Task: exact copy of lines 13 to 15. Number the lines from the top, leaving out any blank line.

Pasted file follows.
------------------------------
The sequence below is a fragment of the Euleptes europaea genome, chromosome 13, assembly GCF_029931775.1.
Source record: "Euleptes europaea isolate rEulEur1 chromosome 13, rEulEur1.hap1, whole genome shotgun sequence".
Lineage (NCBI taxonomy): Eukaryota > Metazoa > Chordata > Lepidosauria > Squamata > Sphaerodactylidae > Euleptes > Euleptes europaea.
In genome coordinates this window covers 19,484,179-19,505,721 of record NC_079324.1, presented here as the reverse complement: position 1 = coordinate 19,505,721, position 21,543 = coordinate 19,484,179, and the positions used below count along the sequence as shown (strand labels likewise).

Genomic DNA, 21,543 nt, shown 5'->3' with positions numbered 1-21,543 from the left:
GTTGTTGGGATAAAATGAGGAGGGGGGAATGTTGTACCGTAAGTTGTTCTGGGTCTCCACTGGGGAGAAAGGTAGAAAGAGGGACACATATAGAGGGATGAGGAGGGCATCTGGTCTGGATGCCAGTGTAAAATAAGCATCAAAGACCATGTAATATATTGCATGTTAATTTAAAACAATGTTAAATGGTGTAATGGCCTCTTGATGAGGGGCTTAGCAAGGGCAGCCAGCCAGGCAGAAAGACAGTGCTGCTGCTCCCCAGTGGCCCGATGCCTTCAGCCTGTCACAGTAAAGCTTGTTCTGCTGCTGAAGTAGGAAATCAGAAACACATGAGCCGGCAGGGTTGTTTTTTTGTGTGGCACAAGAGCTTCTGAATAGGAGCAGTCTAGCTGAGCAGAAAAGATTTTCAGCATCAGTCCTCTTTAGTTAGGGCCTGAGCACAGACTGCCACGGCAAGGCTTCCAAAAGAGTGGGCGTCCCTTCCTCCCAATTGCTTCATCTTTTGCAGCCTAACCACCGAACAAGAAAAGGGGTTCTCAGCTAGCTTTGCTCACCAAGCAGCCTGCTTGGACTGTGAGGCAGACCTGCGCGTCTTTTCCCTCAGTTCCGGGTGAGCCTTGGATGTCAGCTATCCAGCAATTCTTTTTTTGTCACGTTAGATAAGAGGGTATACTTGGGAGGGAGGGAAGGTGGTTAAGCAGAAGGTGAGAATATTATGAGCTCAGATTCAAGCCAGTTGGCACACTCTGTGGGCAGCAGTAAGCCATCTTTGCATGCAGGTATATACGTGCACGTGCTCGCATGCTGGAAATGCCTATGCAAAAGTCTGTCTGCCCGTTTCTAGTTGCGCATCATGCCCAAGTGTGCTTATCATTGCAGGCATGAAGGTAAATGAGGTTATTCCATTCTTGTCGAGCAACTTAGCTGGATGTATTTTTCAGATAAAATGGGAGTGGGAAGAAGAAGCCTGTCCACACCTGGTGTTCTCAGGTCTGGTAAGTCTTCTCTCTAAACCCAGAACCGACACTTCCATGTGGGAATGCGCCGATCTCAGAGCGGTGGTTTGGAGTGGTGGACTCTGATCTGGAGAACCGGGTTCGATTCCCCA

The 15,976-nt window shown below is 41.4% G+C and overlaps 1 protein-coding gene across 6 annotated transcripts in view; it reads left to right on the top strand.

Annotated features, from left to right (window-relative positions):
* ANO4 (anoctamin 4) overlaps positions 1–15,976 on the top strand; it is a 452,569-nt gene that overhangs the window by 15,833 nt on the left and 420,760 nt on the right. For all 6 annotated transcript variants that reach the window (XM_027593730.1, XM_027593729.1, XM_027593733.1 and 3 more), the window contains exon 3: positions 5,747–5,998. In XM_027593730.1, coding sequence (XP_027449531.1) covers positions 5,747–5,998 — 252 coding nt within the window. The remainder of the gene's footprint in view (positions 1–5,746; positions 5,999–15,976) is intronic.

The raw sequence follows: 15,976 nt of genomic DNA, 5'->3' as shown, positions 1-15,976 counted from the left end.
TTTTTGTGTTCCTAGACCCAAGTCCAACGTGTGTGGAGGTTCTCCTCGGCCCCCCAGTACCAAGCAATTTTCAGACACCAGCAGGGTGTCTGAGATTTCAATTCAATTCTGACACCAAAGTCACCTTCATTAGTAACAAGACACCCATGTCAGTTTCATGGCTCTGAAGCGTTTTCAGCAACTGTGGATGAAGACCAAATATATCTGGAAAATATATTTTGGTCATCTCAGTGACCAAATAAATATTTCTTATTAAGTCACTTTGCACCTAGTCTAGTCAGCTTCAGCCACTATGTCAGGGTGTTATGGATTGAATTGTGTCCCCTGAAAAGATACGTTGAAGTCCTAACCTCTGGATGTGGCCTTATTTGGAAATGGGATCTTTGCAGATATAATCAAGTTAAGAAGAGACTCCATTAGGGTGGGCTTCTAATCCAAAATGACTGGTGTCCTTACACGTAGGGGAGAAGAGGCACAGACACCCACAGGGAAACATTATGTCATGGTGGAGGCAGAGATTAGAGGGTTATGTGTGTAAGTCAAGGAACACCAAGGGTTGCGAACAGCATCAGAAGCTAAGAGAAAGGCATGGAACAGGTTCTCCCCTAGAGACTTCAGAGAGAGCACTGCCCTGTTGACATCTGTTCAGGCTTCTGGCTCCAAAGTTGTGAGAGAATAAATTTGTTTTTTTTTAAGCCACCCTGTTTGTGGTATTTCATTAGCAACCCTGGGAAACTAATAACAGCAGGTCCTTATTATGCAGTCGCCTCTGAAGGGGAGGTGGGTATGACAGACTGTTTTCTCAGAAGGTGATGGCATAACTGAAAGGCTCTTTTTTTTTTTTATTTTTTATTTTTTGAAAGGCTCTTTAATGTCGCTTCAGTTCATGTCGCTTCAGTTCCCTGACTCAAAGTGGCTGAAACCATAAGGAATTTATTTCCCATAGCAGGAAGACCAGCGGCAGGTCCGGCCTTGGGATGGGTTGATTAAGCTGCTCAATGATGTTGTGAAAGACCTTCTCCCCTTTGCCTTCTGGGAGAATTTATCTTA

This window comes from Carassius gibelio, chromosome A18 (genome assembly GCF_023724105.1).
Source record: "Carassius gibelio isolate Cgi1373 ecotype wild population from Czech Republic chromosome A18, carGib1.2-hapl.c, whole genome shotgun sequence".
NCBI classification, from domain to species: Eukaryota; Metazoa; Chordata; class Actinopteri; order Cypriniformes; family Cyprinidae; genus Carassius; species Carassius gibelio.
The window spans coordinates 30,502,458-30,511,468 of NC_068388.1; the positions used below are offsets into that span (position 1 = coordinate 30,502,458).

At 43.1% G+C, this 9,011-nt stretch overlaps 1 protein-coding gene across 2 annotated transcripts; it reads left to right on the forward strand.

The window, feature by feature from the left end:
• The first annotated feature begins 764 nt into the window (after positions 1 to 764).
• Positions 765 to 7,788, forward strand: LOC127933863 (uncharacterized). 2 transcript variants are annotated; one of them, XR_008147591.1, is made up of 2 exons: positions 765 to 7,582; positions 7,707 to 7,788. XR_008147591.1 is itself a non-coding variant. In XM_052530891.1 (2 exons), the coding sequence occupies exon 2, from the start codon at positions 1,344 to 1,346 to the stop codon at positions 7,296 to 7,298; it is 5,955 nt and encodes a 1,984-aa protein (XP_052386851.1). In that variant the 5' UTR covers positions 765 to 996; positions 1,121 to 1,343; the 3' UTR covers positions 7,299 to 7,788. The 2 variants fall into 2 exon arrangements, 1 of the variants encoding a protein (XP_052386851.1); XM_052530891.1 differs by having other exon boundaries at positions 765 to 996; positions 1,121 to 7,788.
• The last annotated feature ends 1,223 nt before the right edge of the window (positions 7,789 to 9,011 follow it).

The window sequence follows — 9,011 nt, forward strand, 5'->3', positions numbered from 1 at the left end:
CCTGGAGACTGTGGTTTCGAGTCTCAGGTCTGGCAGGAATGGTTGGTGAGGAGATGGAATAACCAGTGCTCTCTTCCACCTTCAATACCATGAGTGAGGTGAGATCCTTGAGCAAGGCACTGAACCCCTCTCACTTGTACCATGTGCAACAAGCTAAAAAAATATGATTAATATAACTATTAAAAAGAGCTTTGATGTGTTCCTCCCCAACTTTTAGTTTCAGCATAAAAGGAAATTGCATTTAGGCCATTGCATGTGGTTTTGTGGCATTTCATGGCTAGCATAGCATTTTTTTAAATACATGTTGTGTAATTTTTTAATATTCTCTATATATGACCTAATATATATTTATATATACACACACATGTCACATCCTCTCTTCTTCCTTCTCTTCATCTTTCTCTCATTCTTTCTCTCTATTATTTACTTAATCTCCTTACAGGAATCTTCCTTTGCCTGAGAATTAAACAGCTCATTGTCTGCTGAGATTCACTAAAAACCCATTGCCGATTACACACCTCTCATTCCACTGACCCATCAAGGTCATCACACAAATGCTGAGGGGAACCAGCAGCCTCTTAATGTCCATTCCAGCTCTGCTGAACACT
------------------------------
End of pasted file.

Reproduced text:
Source record: "Carassius gibelio isolate Cgi1373 ecotype wild population from Czech Republic chromosome A18, carGib1.2-hapl.c, whole genome shotgun sequence".
NCBI classification, from domain to species: Eukaryota; Metazoa; Chordata; class Actinopteri; order Cypriniformes; family Cyprinidae; genus Carassius; species Carassius gibelio.
The window spans coordinates 30,502,458-30,511,468 of NC_068388.1; the positions used below are offsets into that span (position 1 = coordinate 30,502,458).